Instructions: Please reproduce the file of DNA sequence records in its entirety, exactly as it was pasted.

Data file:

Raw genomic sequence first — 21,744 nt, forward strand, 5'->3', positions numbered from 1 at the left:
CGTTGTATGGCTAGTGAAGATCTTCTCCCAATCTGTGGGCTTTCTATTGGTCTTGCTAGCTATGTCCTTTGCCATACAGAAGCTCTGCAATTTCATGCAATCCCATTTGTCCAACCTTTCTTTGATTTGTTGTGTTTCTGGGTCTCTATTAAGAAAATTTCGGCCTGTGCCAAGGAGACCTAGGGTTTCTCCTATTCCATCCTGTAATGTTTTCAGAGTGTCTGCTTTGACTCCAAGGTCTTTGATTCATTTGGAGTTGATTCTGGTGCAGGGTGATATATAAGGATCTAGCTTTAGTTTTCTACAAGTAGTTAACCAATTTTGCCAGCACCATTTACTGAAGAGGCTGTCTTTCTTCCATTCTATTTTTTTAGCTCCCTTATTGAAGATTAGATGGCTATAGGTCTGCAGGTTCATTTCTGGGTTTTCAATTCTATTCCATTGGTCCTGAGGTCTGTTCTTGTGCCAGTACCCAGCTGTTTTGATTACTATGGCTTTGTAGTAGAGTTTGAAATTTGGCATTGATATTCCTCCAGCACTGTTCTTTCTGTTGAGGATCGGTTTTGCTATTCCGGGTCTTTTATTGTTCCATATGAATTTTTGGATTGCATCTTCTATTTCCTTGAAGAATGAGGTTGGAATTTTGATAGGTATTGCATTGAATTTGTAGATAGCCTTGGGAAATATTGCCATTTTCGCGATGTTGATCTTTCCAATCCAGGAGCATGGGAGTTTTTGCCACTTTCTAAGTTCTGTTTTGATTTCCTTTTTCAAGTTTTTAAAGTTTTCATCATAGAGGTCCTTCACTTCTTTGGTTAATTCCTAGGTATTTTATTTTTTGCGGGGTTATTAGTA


Raw genomic sequence first — 21,744 nt, forward strand, 5'->3', positions numbered from 1 at the left:
CGTTGTATGGCTAGTGAAGATCTTCTCCCAATCTGTGGGCTTTCTATTGGTCTTGCTAGCTATGTCCTTTGCCATACAGAAGCTCTGCAATTTCATGCAATCCCATTTGTCCAACCTTTCTTTGATTTGTTGTGTTTCTGGGTCTCTATTAAGAAAATTTCGGCCTGTGCCAAGGAGACCTAGGGTTTCTCCTATTCCATCCTGTAATGTTTTCAGAGTGTCTGCTTTGACTCCAAGGTCTTTGATTCATTTGGAGTTGATTCTGGTGCAGGGTGATATATAAGGATCTAGCTTTAGTTTTCTACAAGTAGTTAACCAATTTTGCCAGCACCATTTACTGAAGAGGCTGTCTTTCTTCCATTCTATTTTTTTAGCTCCCTTATTGAAGATTAGATGGCTATAGGTCTGCAGGTTCATTTCTGGGTTTTCAATTCTATTCCATTGGTCCTGAGGTCTGTTCTTGTGCCAGTACCCAGCTGTTTTGATTACTATGGCTTTGTAGTAGAGTTTGAAATTTGGCATTGATATTCCTCCAGCACTGTTCTTTCTGTTGAGGATCGGTTTTGCTATTCCGGGTCTTTTATTGTTCCATATGAATTTTTGGATTGCATCTTCTATTTCCTTGAAGAATGAGGTTGGAATTTTGATAGGTATTGCATTGAATTTGTAGATAGCCTTGGGAAATATTGCCATTTTCGCGATGTTGATCTTTCCAATCCAGGAGCATGGGAGTTTTTGCCACTTTCTAAGTTCTGTTTTGATTTCCTTTTTCAAGTTTTTAAAGTTTTCATCATAGAGGTCCTTCACTTCTTTGGTTAATTCCTAGGTATTTTATTTTTTGCGGGGTTATTAGTA